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Russia expels Austrian journalist after similar move by Vienna against Tass counterpart

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Russia expels Austrian journalist after similar move by Vienna against Tass counterpart

Russia’s Foreign Ministry on Monday said it has rescinded the accreditation of a correspondent for Austria’s public broadcaster ORF and told her to leave the country in response to Austria’s expulsion of a journalist for Russian state news agency Tass.

The ministry said in a statement that Maria Knips-Witting was ordered to hand over her accreditation and instructed to leave “in the near future.” Knips-Witting had been based in Moscow since January, according to ORF’s website.

WHATEVER HAPPENED TO…AMERICANS DETAINED IN RUSSIA?

The order was in response to Austria’s removal of Tass correspondent Ivan Popov’s accreditation six weeks ago, the ministry said.

The logo of Russian news agency ITAR-TASS outside the agency’s building in Moscow is pictured on May 5, 2016. (JOEL SAGET/AFP via Getty Images)

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It was the latest action against foreign journalists in Russia.

Wall Street Journal correspondent Evan Gershkovich was arrested nearly 15 months ago on charges of espionage and remains in jail awaiting trial. U.S.-Russian journalist Alsu Kurmasheva was taken into custody in October 2023 for failing to register as a “foreign agent.”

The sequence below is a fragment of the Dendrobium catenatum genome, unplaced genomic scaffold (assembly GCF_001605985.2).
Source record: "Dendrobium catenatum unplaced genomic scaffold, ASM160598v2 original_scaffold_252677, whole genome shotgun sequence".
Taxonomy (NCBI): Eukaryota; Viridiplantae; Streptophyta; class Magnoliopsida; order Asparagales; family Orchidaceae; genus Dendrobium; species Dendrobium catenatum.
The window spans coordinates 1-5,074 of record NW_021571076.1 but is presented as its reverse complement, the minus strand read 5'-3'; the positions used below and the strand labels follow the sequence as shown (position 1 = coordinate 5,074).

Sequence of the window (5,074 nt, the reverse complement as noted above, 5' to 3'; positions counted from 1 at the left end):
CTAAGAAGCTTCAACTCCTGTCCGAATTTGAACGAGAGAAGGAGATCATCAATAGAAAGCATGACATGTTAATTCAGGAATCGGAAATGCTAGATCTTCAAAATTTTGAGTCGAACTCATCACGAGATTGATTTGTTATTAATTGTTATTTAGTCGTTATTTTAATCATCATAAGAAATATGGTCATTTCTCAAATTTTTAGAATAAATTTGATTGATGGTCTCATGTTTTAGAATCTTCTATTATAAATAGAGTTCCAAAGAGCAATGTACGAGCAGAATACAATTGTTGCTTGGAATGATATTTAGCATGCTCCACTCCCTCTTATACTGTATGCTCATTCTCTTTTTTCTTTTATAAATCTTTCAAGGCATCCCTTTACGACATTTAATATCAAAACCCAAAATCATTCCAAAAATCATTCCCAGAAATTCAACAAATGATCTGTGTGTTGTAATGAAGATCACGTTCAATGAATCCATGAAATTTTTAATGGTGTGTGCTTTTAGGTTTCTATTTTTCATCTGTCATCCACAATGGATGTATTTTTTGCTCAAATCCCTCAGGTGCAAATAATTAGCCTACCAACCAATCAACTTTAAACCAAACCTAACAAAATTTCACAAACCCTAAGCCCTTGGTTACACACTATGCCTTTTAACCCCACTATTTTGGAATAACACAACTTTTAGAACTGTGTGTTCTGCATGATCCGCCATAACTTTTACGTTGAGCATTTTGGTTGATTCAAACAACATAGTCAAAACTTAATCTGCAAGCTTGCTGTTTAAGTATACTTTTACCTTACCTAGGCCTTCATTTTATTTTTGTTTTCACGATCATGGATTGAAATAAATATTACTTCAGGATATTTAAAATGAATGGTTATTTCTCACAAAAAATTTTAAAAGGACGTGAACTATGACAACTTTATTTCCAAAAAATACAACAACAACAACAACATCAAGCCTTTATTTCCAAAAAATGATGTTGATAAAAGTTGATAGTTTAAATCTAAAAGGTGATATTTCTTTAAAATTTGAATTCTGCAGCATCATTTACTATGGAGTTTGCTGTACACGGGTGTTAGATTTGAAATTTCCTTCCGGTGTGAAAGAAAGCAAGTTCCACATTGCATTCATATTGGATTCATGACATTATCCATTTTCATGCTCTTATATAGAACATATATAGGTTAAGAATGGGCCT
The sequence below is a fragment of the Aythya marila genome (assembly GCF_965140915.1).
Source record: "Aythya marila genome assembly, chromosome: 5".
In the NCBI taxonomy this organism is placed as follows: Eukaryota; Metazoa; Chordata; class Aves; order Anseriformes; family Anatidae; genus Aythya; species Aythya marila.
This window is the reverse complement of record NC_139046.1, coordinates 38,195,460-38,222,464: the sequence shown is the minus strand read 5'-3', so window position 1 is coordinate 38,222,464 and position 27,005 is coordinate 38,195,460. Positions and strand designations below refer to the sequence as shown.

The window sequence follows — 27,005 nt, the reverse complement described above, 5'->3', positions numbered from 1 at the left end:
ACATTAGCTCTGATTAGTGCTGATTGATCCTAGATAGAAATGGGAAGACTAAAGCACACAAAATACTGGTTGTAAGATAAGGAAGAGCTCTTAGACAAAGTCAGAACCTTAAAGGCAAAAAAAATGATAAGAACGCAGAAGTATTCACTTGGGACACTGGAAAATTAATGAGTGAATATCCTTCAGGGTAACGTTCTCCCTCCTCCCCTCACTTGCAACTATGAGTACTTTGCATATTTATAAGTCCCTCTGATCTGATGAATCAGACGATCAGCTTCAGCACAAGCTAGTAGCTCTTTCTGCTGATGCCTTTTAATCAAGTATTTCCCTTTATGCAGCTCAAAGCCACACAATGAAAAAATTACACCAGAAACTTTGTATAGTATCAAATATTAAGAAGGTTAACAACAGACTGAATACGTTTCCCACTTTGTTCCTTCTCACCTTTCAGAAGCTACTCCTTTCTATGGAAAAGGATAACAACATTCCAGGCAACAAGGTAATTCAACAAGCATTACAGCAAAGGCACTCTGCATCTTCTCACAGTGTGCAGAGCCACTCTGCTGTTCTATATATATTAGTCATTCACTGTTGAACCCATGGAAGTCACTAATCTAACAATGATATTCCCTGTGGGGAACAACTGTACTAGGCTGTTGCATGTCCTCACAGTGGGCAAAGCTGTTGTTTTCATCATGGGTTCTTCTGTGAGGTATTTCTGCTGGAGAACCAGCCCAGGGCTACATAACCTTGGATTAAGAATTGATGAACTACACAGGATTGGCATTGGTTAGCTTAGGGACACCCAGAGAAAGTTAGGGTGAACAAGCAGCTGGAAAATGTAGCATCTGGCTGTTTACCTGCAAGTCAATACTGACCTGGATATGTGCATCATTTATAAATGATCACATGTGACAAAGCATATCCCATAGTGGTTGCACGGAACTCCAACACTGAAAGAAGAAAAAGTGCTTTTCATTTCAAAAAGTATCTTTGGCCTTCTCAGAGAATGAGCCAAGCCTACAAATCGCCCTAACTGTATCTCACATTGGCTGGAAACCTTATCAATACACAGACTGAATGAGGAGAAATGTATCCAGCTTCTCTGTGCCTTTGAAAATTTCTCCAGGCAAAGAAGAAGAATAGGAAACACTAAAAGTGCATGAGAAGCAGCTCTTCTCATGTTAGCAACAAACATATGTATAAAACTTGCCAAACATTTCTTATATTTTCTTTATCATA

Eva Hartog, a Dutch journalist working for Politico, was denied a renewal of her visa in August 2023. In March, Xavier Colas of Spanish newspaper El Mundo said he was forced to leave the country when authorities denied him a new visa.

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What's Le Pen planning for the EU Commission and Parliament?

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What's Le Pen planning for the EU Commission and Parliament?

The French far-right Rassemblement National (National Rally) will be the biggest national delegations at the European Parliament, together with the German Christian Democrats (CDU).

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A new super group of the right in the European Parliament? Marine Le Pen has been in Brussels celebrating her electoral success with far-right colleagues. With her National Rally now one of the chamber’s largest delegations, we spoke to its head Jean-Paul Garraud to find out how it’s trying to flex its power.

On the other side of the political spectrum, the Party of European Socialists’ secretary general Giacomo Filibeck spoke exclusively to Euronews on party strategy ahead of the new European Parliament mandate.

Many in Brussels may be hooked on politics, but we also talk about the increase in narcotic addiction affecting Europe: consumption and sales of drugs are on the rise across the continent, according to a report by the European monitoring centre for drugs and drugs addiction.

Radio Schuman is hosted and produced by Maïa de la Baume, with journalist and production assistant Eleonora Vasques and audio editing by Zacharia Vigneron. The music is by Alexandre Jas.